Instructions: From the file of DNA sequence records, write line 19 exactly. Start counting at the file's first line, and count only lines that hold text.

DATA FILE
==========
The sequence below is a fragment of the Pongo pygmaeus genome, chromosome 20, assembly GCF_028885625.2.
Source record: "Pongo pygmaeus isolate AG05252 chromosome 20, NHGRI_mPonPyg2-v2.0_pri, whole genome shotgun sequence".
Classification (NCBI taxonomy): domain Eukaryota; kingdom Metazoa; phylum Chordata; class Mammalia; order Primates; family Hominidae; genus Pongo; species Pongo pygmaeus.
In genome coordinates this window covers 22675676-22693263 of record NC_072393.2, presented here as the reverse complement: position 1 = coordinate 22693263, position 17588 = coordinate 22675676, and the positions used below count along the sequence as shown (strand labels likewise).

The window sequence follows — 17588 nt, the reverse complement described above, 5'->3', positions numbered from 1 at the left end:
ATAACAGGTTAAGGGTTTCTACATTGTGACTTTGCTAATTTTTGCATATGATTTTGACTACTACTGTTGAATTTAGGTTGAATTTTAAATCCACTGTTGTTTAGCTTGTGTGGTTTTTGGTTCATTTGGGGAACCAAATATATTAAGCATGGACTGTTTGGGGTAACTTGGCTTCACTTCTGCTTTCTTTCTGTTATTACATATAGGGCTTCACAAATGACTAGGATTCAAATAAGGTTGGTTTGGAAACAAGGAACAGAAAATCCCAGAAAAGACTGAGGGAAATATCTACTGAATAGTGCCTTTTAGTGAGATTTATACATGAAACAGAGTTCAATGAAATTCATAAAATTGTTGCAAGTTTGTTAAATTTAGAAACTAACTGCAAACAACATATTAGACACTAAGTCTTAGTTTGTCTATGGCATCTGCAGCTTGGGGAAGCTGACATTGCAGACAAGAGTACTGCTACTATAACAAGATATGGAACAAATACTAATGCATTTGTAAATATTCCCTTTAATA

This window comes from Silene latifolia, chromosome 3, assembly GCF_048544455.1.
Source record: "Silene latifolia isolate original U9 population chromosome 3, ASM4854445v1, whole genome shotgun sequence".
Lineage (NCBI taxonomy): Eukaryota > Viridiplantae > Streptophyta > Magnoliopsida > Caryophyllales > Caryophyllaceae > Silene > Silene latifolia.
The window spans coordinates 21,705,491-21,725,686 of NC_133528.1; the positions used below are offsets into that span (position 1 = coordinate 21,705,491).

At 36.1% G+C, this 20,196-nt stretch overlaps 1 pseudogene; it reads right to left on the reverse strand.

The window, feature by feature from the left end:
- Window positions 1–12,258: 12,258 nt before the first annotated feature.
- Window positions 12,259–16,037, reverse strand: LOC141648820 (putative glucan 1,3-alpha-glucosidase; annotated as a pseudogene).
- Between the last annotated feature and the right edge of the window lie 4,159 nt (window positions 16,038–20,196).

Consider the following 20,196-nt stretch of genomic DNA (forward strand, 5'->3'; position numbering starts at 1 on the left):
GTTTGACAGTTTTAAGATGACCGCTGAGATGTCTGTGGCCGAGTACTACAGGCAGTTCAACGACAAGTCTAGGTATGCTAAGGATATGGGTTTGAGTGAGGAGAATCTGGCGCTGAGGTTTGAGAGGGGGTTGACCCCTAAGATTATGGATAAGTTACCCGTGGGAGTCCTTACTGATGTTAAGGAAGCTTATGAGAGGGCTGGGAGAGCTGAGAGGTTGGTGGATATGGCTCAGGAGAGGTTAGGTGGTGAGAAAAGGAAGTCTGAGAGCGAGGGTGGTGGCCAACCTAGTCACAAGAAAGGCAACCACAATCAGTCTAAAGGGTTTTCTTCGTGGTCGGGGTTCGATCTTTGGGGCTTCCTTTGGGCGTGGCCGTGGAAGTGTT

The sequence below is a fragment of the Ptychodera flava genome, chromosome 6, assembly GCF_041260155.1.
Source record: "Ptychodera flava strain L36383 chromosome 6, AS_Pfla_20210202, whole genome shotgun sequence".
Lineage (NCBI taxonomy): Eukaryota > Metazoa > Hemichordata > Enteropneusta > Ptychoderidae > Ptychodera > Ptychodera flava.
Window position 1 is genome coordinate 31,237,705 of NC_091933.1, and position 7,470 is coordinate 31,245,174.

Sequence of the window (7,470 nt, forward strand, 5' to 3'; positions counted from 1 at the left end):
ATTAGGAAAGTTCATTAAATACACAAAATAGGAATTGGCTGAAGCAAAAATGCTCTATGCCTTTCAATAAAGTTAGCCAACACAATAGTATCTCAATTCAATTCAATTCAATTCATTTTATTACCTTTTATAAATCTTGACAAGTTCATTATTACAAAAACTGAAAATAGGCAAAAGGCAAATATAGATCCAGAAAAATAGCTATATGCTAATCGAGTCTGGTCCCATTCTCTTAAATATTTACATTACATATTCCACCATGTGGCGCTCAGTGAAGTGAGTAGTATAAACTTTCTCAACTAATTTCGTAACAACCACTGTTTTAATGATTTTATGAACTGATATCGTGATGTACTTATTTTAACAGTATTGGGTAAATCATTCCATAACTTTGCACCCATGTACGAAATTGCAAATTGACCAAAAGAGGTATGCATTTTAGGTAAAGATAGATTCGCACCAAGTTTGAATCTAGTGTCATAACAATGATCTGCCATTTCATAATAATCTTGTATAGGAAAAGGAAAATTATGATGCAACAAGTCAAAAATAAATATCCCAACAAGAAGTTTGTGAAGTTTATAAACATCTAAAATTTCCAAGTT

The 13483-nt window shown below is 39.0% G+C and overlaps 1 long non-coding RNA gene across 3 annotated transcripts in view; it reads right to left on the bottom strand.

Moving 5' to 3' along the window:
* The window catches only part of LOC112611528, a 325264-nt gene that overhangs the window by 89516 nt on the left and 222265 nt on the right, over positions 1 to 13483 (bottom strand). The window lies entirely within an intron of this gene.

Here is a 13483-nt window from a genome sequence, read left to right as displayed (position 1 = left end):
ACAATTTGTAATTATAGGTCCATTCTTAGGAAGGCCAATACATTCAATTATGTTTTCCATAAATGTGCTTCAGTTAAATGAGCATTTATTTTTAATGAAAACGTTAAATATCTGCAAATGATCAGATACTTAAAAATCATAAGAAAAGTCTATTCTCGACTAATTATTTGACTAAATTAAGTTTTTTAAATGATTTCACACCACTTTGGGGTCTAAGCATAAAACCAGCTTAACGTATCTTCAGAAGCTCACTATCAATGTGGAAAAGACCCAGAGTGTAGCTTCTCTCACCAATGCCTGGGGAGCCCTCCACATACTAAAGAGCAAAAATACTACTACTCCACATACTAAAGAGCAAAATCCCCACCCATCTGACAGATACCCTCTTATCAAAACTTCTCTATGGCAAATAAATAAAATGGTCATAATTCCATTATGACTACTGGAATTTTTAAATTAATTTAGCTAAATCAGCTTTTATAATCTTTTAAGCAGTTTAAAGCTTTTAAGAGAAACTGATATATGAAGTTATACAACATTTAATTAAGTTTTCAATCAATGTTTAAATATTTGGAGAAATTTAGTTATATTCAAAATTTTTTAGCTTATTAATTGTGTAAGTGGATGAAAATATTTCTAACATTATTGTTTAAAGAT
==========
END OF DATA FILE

Source record: "Ptychodera flava strain L36383 chromosome 6, AS_Pfla_20210202, whole genome shotgun sequence".